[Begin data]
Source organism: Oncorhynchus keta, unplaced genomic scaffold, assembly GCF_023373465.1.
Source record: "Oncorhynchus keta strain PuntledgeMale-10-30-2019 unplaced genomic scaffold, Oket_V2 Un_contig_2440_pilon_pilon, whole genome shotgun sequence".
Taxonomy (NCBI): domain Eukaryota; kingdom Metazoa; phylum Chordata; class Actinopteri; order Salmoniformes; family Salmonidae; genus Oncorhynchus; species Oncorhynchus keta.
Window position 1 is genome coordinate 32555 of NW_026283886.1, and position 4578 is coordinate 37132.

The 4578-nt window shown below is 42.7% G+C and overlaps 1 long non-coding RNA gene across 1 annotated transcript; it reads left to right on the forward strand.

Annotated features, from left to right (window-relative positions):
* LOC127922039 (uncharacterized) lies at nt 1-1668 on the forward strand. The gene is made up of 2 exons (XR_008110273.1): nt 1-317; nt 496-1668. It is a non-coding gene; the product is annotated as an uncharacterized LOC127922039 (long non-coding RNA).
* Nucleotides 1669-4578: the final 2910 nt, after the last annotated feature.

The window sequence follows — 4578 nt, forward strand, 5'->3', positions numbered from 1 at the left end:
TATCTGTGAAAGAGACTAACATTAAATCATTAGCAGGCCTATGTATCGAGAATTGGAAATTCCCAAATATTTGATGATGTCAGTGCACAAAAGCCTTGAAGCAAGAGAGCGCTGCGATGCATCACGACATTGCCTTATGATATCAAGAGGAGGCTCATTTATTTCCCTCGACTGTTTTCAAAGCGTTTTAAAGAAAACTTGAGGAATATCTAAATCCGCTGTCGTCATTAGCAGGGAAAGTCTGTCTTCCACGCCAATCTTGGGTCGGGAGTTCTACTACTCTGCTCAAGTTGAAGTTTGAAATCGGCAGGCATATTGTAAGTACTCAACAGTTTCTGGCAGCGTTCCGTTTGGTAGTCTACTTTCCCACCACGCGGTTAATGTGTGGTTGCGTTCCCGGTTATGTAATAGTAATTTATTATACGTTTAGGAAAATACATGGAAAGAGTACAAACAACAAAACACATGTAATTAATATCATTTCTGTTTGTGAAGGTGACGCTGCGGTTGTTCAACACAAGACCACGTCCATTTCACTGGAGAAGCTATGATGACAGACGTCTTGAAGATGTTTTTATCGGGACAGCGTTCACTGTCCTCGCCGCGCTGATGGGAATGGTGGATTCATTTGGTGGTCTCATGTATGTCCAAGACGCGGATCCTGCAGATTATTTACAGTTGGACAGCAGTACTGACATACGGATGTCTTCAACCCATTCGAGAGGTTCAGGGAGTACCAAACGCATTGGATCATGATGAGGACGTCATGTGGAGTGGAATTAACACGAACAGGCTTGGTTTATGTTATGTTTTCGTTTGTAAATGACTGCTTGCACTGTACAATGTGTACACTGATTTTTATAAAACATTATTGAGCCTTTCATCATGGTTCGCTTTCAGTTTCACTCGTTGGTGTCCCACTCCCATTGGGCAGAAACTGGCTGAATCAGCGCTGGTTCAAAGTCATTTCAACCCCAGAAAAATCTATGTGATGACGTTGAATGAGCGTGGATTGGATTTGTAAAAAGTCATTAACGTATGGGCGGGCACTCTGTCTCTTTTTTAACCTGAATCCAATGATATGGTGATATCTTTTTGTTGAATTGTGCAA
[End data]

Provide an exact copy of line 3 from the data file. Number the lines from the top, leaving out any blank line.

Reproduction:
Taxonomy (NCBI): domain Eukaryota; kingdom Metazoa; phylum Chordata; class Actinopteri; order Salmoniformes; family Salmonidae; genus Oncorhynchus; species Oncorhynchus keta.